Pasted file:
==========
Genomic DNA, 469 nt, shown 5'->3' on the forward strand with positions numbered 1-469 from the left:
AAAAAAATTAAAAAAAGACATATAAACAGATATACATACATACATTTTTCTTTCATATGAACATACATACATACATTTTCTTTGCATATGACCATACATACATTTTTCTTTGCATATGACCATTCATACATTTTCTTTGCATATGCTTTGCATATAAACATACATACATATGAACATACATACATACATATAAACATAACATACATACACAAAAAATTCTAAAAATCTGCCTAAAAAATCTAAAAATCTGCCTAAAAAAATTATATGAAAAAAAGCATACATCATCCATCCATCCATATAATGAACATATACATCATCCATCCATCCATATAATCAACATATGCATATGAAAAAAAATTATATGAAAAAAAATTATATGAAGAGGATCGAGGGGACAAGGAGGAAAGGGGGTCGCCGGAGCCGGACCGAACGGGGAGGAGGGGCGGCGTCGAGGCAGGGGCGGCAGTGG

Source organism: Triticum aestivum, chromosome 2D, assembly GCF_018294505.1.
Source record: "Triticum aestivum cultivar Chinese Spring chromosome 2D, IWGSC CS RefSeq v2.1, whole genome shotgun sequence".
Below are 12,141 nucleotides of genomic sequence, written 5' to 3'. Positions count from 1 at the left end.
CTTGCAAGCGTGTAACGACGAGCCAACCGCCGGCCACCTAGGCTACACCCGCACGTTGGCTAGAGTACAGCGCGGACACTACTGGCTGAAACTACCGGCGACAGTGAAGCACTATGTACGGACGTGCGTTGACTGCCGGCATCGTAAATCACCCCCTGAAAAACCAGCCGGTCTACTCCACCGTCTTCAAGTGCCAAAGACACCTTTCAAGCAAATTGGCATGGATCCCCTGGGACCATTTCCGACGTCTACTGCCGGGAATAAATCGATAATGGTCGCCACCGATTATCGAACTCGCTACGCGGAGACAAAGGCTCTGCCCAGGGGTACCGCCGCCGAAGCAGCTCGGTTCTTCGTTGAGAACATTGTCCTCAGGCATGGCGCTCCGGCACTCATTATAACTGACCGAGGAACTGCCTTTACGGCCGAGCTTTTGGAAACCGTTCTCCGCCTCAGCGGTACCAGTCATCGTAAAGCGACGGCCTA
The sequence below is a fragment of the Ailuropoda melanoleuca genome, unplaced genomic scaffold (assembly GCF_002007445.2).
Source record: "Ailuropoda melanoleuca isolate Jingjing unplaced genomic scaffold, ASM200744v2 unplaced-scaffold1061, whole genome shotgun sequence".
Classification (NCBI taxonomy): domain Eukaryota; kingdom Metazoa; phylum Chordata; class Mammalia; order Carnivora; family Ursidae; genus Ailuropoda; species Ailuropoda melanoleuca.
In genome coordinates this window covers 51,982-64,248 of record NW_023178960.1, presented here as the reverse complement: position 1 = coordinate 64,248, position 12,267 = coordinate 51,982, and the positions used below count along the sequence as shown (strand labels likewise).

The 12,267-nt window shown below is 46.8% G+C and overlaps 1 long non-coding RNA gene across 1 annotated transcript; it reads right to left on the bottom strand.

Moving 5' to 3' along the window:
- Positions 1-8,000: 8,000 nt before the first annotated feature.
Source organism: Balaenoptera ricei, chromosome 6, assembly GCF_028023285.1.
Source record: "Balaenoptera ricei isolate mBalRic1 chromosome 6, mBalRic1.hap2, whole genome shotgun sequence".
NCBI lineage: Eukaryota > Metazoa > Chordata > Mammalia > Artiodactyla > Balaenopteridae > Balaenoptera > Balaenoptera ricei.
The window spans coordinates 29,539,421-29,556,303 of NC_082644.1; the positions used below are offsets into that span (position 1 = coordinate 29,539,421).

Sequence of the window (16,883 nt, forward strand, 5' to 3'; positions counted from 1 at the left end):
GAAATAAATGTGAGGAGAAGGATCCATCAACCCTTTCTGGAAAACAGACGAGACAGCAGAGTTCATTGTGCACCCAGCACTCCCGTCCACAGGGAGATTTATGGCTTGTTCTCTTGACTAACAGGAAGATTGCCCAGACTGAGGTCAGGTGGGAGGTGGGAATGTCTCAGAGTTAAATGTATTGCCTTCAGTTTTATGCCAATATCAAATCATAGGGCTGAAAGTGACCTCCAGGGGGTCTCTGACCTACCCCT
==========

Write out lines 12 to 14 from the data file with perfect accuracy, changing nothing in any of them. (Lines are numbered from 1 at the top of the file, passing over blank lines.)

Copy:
Moving 5' to 3' along the window:
- Positions 1-8,000: 8,000 nt before the first annotated feature.
Source organism: Balaenoptera ricei, chromosome 6, assembly GCF_028023285.1.